Tuesday, May 12, 2009

Following the Writer's Suggestion

I'm not comfortable in the anonymity of space... it strikes me as a nothingness into which a solitary call can be issued and enveloped by the utter coldness of silence. He tells me, however, that I am above the vulgarity of Facebook as a medium for posting my thoughts. No doubt my posting are also above the censorship that Facebook affords, and as my posts have--in recent days--centered around this man, the Writer, who compels me to speak to an Unknown "you"--though, again, some of "you" readers may be guessed at....

Foucault writes in "The Archeology of Knowledge," "I am no doubt not the only one who writes in order to have no face." I speak with Foucault here: If what is sought is a "face"--a true "self" that writes a confessional "Truth"--then these pages are faceless. I speak here only in elisions and leave only traces: you will find ever and only so many masks masking masks. To the anonymous reader, I present the defenses of the author.

Regarding writing there is something to be said: Plato remarks in the "Phaedrus" that writing in and of itself is not something shameful--it is only shameful when deployed shamefully. The shame of writing is to construct a text that does not adhere as though it were an organic, living body. I do not, pace Plato, write the living: I write phantasms, specters--those disembodied ghouls (desires) that wheel back onto/into the body, rendering it the disjointed compilation of fragmented sentences that I am. So many--perhaps too many--fragments.

In writing I do not have a face, as an author, but I posit--I throw ahead of my prose--a face that I write to: cohesion centers around the locutionary act of address. Tonight, as it has been all of tonight, it is you I address. I gain a moment of unity, of comprehensibility around the (response-)ability of my ability to respond: I listen, let words sink into the metaphorical soil of my metaphorical soul, and I think of how I am to reply--how I am to account for all the remainders that remain unaccountable (to me, to you, to whomever asks), and how that account will balance against your question. Which reminds me: you always pose a question (always: in your silences, in your halted, fractured statements, in your displaced analogies) and I come alive at the issuance of an ellipses that invites reflection.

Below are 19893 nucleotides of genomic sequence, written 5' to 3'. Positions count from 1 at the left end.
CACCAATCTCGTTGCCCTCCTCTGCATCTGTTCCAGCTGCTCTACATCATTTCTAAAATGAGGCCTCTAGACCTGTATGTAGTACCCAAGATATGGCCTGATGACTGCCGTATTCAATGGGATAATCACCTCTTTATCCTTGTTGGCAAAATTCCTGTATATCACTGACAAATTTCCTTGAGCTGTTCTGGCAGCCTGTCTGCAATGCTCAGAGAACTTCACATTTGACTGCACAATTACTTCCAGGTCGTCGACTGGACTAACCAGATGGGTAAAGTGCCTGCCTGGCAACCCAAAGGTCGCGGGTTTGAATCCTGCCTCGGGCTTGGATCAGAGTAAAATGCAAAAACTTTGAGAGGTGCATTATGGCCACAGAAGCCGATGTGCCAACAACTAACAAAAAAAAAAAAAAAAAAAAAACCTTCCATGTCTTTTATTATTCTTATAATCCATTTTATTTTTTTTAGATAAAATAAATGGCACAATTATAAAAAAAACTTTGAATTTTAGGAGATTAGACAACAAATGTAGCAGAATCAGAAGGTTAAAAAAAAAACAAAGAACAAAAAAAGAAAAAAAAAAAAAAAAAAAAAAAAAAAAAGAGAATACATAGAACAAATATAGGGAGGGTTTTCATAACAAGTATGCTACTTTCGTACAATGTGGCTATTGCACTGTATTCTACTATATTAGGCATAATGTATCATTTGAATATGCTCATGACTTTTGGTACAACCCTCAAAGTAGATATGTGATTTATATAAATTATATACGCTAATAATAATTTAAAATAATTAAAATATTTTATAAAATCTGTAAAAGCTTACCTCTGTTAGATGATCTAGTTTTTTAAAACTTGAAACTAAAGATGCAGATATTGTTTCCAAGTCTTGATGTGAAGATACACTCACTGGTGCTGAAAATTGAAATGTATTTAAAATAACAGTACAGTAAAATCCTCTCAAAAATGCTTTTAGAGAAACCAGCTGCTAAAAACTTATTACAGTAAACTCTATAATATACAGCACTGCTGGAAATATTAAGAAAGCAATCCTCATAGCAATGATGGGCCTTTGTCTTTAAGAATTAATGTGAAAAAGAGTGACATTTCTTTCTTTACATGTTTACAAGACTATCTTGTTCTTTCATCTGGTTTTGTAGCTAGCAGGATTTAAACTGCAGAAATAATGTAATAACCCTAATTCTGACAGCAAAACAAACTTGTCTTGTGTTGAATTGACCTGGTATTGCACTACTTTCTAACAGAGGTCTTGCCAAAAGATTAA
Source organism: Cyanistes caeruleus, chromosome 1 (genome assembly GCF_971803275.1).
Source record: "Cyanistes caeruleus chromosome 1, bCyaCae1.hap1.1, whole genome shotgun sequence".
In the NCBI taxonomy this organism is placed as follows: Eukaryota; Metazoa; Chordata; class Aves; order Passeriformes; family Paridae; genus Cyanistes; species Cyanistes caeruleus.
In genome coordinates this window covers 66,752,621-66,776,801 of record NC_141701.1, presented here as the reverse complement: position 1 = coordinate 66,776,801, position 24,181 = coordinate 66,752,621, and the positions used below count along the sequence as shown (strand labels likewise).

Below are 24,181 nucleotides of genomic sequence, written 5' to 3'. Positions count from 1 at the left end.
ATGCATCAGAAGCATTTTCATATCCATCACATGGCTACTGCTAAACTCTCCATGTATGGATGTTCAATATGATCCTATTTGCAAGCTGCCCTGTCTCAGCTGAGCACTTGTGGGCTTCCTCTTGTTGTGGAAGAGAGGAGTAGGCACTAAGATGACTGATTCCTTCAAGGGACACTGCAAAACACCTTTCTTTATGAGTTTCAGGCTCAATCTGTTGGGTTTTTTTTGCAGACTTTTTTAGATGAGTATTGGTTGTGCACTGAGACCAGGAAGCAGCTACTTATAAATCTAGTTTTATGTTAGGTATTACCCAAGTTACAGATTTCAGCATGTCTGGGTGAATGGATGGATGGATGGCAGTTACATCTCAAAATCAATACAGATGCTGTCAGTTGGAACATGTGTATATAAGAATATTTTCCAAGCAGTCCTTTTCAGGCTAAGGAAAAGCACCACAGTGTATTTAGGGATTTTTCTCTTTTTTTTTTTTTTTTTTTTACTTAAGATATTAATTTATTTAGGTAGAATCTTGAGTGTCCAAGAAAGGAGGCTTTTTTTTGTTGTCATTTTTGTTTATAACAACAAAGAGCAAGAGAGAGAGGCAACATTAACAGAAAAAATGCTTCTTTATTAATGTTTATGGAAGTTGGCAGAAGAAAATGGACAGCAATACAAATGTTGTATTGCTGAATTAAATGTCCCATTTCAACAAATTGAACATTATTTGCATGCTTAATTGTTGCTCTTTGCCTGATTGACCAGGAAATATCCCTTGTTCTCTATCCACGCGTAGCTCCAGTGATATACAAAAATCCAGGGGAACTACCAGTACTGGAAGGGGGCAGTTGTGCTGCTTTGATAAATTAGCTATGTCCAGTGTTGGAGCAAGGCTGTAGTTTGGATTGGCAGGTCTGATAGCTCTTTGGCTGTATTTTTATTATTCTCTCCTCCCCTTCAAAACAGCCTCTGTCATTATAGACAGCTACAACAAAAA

So long as there is a projected "You" to which this address issues forth--an incredible "You" in that the simple phantasy of You being on the other end of this address is so phantastic...--then the nothingness of silence is dispelled. Indeed, so long as there is a "You" to read, the the elisions and traces of my reflections begin to consolidate around a mirrored refraction of a face--so many faces--that is/are addressed: In the promise of a "You" the deconstruction that documents my "face" begins.

But this has only been so many false starts. Nothing is said absent the affirmed absence of the author: a disavowal that avows the potency of language to subject an author to words, and words to an author--Me--who writes not writing; a faceless face.

Return to Plato, return to nothingness. Plato's Socrates demands that the text write what _Is_, being. Sartre writes, What I am, I am not. Reconcile the two: Plato enforces a governing economy of presence: the text can only draft what _Is_. Sartre defers what _Is_ into nothingness: what I am cannot be written for it exceeds the bounds of discourse--nothing can be said of it, for it stupefies language's exhaustive capacity: it is yet to come, and this--the yet to come, possibility--defies the ordered predictability of grammar itself: a faceless face.

In writing "I" summon specters and phantasms, ghouls (desire) that speak, in silence, to a future unknown, faceless. This is where I meet you--"You"--when I do not meet you face-to-face. In a space where the exhaustive order of grammar is stilted and stunted, where I can speak without speaking (I am, after all, writing), and the possibilities of an unknown splay of possibilities suddenly comes alive. All this, I should add, is masked in my masking smile: I cannot speak when words have no meaning, and then I dare not act: my cowardice, my nobility. My smile _is_ manic in its effort to hold back behind my teeth what would otherwise be so many opaque, bizarre, and fearsome iterations! A smile with no cat. :-)

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